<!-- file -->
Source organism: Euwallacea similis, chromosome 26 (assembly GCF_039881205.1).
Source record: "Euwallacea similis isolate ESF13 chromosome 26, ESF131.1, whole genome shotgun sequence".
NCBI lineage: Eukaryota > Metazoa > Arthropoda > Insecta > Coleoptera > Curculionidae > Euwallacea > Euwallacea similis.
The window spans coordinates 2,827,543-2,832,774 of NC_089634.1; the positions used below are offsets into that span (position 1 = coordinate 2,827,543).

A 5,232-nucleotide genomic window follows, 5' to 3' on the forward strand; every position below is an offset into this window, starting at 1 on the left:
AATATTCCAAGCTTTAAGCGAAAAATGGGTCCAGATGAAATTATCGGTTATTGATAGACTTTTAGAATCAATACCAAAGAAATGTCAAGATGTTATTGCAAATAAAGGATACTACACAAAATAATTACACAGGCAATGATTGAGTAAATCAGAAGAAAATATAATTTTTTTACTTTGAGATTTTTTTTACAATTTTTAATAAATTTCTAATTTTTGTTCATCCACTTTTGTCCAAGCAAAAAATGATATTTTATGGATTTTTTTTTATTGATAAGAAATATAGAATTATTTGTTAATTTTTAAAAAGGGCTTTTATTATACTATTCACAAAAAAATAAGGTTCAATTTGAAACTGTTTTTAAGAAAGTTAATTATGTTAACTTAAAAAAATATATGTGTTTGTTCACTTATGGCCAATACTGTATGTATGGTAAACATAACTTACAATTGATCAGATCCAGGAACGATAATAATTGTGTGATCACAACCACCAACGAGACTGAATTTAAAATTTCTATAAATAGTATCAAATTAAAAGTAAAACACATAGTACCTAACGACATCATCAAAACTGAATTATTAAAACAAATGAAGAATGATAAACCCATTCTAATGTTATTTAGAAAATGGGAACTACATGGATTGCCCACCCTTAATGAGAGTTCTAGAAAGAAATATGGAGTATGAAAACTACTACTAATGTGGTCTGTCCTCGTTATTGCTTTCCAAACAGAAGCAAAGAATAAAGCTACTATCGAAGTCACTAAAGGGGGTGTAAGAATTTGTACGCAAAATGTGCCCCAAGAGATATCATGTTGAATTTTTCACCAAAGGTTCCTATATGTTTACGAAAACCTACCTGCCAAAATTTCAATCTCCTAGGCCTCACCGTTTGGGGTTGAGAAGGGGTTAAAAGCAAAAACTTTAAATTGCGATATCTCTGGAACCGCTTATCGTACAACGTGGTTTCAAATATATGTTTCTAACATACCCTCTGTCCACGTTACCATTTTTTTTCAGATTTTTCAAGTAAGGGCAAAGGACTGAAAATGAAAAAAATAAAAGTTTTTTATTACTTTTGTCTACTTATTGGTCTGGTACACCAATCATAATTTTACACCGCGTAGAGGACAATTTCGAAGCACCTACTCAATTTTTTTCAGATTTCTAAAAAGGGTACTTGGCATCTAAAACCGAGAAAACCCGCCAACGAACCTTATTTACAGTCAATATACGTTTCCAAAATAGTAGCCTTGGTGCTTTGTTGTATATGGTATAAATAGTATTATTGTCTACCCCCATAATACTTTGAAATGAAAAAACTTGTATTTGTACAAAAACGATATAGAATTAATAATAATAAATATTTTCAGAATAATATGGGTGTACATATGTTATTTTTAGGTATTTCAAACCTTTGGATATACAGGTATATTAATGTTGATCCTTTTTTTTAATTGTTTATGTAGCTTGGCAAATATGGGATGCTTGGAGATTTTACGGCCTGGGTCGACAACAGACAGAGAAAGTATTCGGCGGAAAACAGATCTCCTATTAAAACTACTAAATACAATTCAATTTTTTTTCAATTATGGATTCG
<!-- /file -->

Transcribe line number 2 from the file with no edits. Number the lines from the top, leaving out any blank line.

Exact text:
Source record: "Euwallacea similis isolate ESF13 chromosome 26, ESF131.1, whole genome shotgun sequence".